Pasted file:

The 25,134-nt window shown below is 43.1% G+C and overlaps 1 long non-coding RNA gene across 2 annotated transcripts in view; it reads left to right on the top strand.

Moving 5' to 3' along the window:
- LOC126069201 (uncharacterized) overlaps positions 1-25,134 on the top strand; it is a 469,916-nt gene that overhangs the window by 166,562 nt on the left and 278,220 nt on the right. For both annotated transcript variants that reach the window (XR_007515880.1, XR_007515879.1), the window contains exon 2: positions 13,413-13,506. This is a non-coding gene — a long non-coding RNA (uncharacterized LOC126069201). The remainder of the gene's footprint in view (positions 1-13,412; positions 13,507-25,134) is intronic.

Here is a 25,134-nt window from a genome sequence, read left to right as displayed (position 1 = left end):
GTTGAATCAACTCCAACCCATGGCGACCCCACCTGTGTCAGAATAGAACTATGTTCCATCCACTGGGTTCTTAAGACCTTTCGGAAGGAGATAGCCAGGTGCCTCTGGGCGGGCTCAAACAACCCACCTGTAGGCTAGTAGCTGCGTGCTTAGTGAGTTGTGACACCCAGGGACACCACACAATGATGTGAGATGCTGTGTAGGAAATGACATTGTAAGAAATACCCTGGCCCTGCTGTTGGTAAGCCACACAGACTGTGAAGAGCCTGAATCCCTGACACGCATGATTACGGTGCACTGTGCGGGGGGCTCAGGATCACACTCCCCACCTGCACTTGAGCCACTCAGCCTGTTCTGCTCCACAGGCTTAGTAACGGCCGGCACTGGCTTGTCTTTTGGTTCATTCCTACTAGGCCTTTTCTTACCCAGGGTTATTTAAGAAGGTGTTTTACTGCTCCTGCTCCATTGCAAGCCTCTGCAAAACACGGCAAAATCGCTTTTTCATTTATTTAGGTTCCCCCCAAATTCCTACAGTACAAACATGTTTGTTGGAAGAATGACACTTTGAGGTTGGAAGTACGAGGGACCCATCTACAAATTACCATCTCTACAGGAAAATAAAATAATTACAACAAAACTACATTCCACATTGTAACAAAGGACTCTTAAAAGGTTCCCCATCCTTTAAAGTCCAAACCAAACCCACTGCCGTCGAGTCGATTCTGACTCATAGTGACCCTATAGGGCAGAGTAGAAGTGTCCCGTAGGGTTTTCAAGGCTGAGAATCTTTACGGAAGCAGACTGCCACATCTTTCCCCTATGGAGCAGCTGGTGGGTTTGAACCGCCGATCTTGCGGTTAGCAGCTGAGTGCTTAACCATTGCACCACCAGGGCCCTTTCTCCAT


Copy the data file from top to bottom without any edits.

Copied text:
The 25,134-nt window shown below is 43.1% G+C and overlaps 1 long non-coding RNA gene across 2 annotated transcripts in view; it reads left to right on the top strand.

Moving 5' to 3' along the window:
- LOC126069201 (uncharacterized) overlaps positions 1-25,134 on the top strand; it is a 469,916-nt gene that overhangs the window by 166,562 nt on the left and 278,220 nt on the right. For both annotated transcript variants that reach the window (XR_007515880.1, XR_007515879.1), the window contains exon 2: positions 13,413-13,506. This is a non-coding gene — a long non-coding RNA (uncharacterized LOC126069201). The remainder of the gene's footprint in view (positions 1-13,412; positions 13,507-25,134) is intronic.

Here is a 25,134-nt window from a genome sequence, read left to right as displayed (position 1 = left end):
GTTGAATCAACTCCAACCCATGGCGACCCCACCTGTGTCAGAATAGAACTATGTTCCATCCACTGGGTTCTTAAGACCTTTCGGAAGGAGATAGCCAGGTGCCTCTGGGCGGGCTCAAACAACCCACCTGTAGGCTAGTAGCTGCGTGCTTAGTGAGTTGTGACACCCAGGGACACCACACAATGATGTGAGATGCTGTGTAGGAAATGACATTGTAAGAAATACCCTGGCCCTGCTGTTGGTAAGCCACACAGACTGTGAAGAGCCTGAATCCCTGACACGCATGATTACGGTGCACTGTGCGGGGGGCTCAGGATCACACTCCCCACCTGCACTTGAGCCACTCAGCCTGTTCTGCTCCACAGGCTTAGTAACGGCCGGCACTGGCTTGTCTTTTGGTTCATTCCTACTAGGCCTTTTCTTACCCAGGGTTATTTAAGAAGGTGTTTTACTGCTCCTGCTCCATTGCAAGCCTCTGCAAAACACGGCAAAATCGCTTTTTCATTTATTTAGGTTCCCCCCAAATTCCTACAGTACAAACATGTTTGTTGGAAGAATGACACTTTGAGGTTGGAAGTACGAGGGACCCATCTACAAATTACCATCTCTACAGGAAAATAAAATAATTACAACAAAACTACATTCCACATTGTAACAAAGGACTCTTAAAAGGTTCCCCATCCTTTAAAGTCCAAACCAAACCCACTGCCGTCGAGTCGATTCTGACTCATAGTGACCCTATAGGGCAGAGTAGAAGTGTCCCGTAGGGTTTTCAAGGCTGAGAATCTTTACGGAAGCAGACTGCCACATCTTTCCCCTATGGAGCAGCTGGTGGGTTTGAACCGCCGATCTTGCGGTTAGCAGCTGAGTGCTTAACCATTGCACCACCAGGGCCCTTTCTCCAT